I am trying to covert the float positions of vertices to integer positions. So, instead of a vertex being located at 2.057356, it would just be located at 2. I’ve looked at the Blender API, and it seems there is an array of Mesh.Vertices that will give you all of the vertices in a mesh. I am thinking I could use a for loop convert all of the float locations to integers? Could somebody help me out with writing the python for this?
i dont know about this ‘verticles’ but you can use the int() option to convert float or even strings to int or use the round() option to round it of.
so if you managed to get all vertexes, you can do something like
vertex_list = [your list] for vertex in vertex_list: int_vertex = int(vertex)
there is a nice example how to get vertices in
once you have the vertex, you have the functions getXYZ and setXYZ.
so you could
vertex.setXYZ([int(i) for i in vertex.getXYZ()])
also figure out what you need, round, int or floor
try what they do
int(-1.1) int(-1.7) int(1.7) int(1.1) round(-1.1) round(-1.7) round(1.7) round(1.1) Math.floor(-1.1) Math.floor(-1.7) Math.floor(1.7) Math.floor(1.1)
float a = 1.8 float b = 1.1 float c = -0.4 float d = -4.6 print(int(a)) >>1 print(round(a)) >>2 print(math.floor(a)) >>1 print(int(b)) >>1 print(round(b)) >>1 print(math.floor(b)) >>1 print(int(c)) >>0 print(round(c)) >>0 print(math.floor(c)) >>-1 print(int(d)) >>-4 print(round(d)) >>-5 print(math.floor(d)) >>-5
As you can see, int() truncates and always tends to get closer to zero.
round() does what you understand by round - n.0 - n.4999999… will return n, but n.5 - n.999999… will return n+1.
math,floor() will always reduce. This is good for puttings things in integer grid.
Well, I got the first part working, but now I have a new issue. The vertex coordinates I get are in local, not global space. I need the vertices to snap to global coordinates. Anybody know how?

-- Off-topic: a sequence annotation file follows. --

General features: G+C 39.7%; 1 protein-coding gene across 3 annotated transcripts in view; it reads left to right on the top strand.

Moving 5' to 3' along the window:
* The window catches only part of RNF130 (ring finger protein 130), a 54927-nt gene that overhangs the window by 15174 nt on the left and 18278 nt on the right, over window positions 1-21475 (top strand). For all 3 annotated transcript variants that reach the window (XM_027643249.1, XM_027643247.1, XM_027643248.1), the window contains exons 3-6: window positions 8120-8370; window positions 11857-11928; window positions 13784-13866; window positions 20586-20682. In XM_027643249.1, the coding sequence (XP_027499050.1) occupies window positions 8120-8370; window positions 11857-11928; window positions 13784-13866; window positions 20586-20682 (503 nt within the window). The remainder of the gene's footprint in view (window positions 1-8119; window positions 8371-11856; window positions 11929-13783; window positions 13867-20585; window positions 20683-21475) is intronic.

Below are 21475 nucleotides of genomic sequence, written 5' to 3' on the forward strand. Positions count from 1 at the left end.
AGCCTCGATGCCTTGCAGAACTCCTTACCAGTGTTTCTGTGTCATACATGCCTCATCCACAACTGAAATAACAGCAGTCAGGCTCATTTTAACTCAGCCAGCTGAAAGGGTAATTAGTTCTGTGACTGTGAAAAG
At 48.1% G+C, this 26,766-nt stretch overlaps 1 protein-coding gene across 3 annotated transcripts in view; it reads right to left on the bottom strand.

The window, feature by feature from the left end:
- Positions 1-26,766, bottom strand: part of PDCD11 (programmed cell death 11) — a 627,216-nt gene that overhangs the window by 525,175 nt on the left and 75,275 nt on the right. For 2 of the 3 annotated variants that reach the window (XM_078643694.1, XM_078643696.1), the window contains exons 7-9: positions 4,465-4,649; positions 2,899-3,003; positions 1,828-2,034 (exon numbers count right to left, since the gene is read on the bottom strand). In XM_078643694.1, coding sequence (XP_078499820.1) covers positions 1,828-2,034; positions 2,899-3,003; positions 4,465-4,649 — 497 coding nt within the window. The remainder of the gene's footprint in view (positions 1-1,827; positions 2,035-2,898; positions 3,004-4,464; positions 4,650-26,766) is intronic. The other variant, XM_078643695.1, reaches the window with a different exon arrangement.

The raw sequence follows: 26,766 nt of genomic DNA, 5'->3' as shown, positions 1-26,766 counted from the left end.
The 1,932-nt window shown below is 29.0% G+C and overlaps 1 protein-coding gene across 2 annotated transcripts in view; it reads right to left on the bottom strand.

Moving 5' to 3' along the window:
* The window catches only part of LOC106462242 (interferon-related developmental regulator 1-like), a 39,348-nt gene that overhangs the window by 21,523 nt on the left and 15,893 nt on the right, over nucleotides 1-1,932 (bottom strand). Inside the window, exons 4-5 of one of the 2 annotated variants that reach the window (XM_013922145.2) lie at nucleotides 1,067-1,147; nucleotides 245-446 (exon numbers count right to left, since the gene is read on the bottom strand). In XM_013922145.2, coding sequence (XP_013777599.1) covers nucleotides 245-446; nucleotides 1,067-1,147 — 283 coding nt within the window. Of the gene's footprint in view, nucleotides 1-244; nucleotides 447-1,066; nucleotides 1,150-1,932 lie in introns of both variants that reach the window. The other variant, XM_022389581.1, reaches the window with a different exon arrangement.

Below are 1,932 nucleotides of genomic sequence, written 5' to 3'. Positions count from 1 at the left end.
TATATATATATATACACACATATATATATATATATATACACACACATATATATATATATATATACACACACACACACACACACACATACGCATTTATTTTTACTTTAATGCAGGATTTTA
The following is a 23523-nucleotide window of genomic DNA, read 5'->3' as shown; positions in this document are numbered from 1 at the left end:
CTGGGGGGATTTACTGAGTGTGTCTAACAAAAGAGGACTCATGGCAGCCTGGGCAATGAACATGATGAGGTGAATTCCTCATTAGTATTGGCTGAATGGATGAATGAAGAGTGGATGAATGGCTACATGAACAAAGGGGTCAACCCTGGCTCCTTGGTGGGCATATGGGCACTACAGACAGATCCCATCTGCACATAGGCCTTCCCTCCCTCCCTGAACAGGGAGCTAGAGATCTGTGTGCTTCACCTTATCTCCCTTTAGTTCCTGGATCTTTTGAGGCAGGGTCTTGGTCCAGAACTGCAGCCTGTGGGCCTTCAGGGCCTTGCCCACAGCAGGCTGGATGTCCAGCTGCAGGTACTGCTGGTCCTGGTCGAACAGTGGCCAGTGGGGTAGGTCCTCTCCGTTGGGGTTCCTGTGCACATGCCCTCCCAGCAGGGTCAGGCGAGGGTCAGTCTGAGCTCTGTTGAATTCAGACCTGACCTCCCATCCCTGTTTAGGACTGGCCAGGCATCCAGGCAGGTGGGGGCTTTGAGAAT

Just add the object’s position.
Multiply by object’s worldTransform. World transform is a 4x4 matrix that holds player’s position, rotation and scaling. It’s used in order to get object from local space to global space. It’s very important part of vertex shader as it moves the vertex to the object’s position in world rather than fixing it on screen.
This is what I have so far. It seems to more-or-less work, but it completely breaks when I try to use a motion actuator. I have this script attached to a delay sensor that goes off every frame.
Basically, what I’m trying to simulate is the polygon jittering that the PS1 had.
from bge import logicfrom mathutils import Vector cont = logic.getCurrentController() object = cont.owner for mesh in object.meshes: for m_index in range(len(mesh.materials)): for v_index in range(mesh.getVertexArrayLength(m_index)): vertex = mesh.getVertex(m_index, v_index) nx = round(vertex.XYZ + object.worldPosition) ny = round(vertex.XYZ + object.worldPosition) nz = round(vertex.XYZ + object.worldPosition) vertex.XYZ = [ nx, ny, nz]
Adding the object position will only be valid unless you never turn the object. (see the post with transformation matrix).
You need to run the code at each frame when the position changed (the mesh update will get a visible one frame delay!).
Would it be possible to do this using a vertex shader to prevent having the 1 frame delay?
Yes, it is. I’m sure this is more efficient. Be aware both methods influence the render only. They have no influence on physics.